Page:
Lufthansa is choosing between Boeing’s B737 Max and Airbus’s A320 neo to replace more than 100 aircraft in its fleet, according to its CEO.

“We have not lost our trust in Boeing” Carsten Spohr said Tuesday, according to Reuters.

Seattle-based Boeing has faced weeks of speculation over whether two recent plane crashes, both involving a B737 Max 8, were caused by an issue with an automated system designed to prevent the aircraft from stalling, known as MCAS.

“They’ve built wonderful aircraft over the decades, and I am sure they will fix the current issue,” Spohr continued.

“Between Boeing and the [US Federal Aviation Administration], I think this country will not rest until you have gone to the ground of what really happened there and is there something to improve.”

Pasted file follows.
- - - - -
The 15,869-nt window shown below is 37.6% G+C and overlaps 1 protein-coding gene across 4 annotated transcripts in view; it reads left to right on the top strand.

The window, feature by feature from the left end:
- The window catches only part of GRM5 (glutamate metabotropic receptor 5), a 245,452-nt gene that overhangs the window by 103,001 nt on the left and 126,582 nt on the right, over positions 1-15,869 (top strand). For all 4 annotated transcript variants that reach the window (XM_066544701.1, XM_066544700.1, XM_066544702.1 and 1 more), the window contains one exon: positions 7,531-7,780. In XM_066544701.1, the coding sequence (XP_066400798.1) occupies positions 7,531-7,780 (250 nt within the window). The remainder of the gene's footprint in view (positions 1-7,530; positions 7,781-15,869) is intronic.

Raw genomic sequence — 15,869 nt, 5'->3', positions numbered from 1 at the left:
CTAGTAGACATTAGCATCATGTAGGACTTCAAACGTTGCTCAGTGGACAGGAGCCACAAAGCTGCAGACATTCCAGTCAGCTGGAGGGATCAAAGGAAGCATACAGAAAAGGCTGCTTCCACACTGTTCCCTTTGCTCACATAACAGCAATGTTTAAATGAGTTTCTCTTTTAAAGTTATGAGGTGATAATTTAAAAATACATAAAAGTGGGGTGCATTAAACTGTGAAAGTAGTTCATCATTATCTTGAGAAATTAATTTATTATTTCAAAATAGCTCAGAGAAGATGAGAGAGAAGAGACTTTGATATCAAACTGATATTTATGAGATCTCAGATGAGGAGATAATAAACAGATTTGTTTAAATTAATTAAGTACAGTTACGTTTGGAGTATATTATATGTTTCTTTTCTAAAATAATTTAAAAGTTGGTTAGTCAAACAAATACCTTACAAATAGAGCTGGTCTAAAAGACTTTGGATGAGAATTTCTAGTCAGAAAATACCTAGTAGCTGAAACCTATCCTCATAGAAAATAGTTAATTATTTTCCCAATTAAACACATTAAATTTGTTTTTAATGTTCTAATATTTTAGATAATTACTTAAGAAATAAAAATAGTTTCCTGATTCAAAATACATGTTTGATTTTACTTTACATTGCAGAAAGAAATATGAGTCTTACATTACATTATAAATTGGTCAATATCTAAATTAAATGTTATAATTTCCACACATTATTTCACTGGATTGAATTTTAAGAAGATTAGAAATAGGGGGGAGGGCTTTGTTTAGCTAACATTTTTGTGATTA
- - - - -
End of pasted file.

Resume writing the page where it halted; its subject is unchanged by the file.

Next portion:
Lufthansa’s decision will not be made until next year. Its current fleet comprises mainly Airbus aircraft, and it has almost 150 A320/A321 neo aircraft on order, with some already in service. The new aircraft will replace its Airbus A319 and Bombardier CRJ planes.

The single-aisle B737 Max and A320 neo are both recent evolutions of best-selling models from rivals Boeing and Airbus, with Boeing developing the model to compete with the latter’s fuel efficiency and other selling points.

The B737 Max was grounded by regulators around the world as a precautionary measure until further information about the cause of the crashes comes to light. American Airlines said it will be cancelling 90 flights per day until at least April 24 as it awaits an update from the US Federal Aviation Administration.

Last week Indonesia’s flag carrier Garuda cancelled its US$6 billion order for 49 of the aircraft, stating that “passengers in Indonesia have lost trust and no longer have the confidence [in the aircraft]”. The first B737 Max 8 crash, in October 2018, was operated by Indonesian low-cost airline Lion Air.

The CEO of Ethiopian Airlines, which saw the second crash on March 10, said earlier this week that the carrier “believes in Boeing,” and that the companies will “continue to be linked well into the future.”